Document Type

Master's Research

Degree Name

Master of Science


Computer Science


Jin Soung Yoo

Date of Award



Radio Frequency Identification (RFID) technology is a prevalent tool in tracking moving objects. In supply chain management systems, most major retailers use RFID systems to track the movement of products from suppliers to warehouses, store backrooms, and eventually points of sale. The amount of information generated by such systems can be enormous since each individual item (a pallet, a box, or a SKU) will leave a trail of data as it moves to different locations. Data warehousing provides architectures and tools for business executives to systematically organize, understand, and use their data to make strategic decisions. Warehousing and analyzing massive RFID data sets is an important problem with great potential benefits for inventory managing, object tracking, and product procurement processing.

Many industries that have been collecting digital data are having difficulties scaling up their systems because of the large size of the data. Since the data sets are so large and complex, it becomes difficult and expensive to process using traditional database management tools and data processing applications. Cloud computing services and big data platforms, such as Hadoop, can scale to handle much larger data sets.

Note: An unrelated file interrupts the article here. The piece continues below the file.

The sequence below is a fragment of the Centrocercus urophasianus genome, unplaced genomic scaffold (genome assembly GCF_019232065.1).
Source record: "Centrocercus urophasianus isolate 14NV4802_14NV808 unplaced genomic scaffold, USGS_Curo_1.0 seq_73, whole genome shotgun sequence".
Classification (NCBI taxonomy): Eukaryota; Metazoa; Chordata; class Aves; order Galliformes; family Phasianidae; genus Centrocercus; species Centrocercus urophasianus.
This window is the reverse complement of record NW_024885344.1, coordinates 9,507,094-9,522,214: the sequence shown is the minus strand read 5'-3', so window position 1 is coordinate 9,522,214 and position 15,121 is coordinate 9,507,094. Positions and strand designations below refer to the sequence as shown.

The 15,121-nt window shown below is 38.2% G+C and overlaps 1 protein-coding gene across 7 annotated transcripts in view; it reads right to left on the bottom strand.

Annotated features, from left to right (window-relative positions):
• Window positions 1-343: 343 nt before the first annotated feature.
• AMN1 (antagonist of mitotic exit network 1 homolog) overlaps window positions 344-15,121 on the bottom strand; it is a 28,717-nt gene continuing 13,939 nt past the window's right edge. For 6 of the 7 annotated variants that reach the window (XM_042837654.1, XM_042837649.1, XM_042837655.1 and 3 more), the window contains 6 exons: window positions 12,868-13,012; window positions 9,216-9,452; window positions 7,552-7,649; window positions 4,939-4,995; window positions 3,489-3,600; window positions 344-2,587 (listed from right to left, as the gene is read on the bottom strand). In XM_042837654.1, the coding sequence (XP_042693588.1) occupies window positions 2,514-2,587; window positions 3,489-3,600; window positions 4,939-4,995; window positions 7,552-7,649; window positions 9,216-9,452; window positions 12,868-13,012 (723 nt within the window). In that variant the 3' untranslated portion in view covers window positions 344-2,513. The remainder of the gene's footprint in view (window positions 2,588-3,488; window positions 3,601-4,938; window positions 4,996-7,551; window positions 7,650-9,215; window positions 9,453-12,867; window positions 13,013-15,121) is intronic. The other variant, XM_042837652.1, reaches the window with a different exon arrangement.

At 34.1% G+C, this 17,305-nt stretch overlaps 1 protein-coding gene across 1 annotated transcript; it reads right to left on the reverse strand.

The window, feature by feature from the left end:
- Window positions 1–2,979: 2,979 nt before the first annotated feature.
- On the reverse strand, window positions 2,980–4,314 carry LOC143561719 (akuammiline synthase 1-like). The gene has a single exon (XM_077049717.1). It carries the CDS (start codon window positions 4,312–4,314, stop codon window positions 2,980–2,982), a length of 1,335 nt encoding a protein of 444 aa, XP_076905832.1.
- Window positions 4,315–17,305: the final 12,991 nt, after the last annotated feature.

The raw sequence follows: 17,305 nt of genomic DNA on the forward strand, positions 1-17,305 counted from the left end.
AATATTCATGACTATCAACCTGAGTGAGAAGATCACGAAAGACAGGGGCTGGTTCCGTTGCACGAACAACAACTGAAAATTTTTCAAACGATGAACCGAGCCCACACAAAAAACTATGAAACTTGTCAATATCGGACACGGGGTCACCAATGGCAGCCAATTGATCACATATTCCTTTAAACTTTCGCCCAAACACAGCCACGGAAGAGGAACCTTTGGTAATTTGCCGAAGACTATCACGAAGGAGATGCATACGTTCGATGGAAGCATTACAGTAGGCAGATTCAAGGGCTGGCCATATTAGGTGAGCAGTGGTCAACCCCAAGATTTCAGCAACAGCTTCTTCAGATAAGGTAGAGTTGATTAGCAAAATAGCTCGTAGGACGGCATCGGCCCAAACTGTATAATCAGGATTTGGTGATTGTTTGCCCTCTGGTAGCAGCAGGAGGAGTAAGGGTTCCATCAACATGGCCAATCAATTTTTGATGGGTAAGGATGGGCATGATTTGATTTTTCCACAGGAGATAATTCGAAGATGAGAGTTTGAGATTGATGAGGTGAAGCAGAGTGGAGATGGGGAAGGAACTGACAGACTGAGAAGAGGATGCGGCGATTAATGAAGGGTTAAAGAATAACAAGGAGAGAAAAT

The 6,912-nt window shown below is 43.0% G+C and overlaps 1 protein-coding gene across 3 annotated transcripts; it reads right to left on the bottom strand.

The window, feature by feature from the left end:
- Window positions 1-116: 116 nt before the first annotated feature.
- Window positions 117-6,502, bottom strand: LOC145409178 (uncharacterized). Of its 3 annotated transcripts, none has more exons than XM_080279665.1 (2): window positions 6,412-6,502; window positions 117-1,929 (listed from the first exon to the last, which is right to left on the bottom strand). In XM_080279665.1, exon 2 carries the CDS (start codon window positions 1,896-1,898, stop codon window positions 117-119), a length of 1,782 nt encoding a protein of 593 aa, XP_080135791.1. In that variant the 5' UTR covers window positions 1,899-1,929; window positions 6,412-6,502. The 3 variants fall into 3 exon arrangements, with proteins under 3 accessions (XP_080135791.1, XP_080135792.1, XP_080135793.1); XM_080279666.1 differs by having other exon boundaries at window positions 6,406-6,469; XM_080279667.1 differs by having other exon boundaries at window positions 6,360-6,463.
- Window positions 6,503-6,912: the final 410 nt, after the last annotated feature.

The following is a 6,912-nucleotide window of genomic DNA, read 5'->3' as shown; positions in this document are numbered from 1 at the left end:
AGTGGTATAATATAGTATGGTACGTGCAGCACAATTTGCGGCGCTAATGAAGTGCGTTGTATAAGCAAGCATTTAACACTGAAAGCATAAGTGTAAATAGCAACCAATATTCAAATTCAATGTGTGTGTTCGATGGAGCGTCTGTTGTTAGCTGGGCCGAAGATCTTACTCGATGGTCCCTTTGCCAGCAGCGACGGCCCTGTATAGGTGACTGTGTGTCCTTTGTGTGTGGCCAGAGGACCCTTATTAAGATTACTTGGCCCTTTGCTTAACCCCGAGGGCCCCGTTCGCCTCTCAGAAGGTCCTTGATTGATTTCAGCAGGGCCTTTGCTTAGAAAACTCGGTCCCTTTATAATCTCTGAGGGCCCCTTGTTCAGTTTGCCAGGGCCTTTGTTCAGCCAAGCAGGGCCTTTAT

In this thesis, I propose two RFID data warehouse designs, normalized schema and denormalized schema, that can handle massive amounts of RFID data and support a variety of OLAP queries as well as location and path related queries. This thesis implements the proposed schemas using a relational database system (PostgreSQL) and a big data platform (Hadoop/Hive), and then conducts performance tests with the cloud computing service. I closely studied how the schema designs, database systems, data storage formats, and the number of Hadoop nodes affected the performance for each type of queries I implemented.

A lot of businesses are interested in switching from relational databases to big data platforms, thinking this will enhance the query performance. This thesis shows that a big data platform does not always have a better performance than a relational database when there are less than a few billion records. Also, when the size of the data is not big enough, increasing the number of Hadoop nodes is not always effective because the percentage of wait-time takes longer than the percentage of query-time. Once the characteristics of data and the database query optimizer are understood, there are extensive opportunities to increase the query performance in both systems.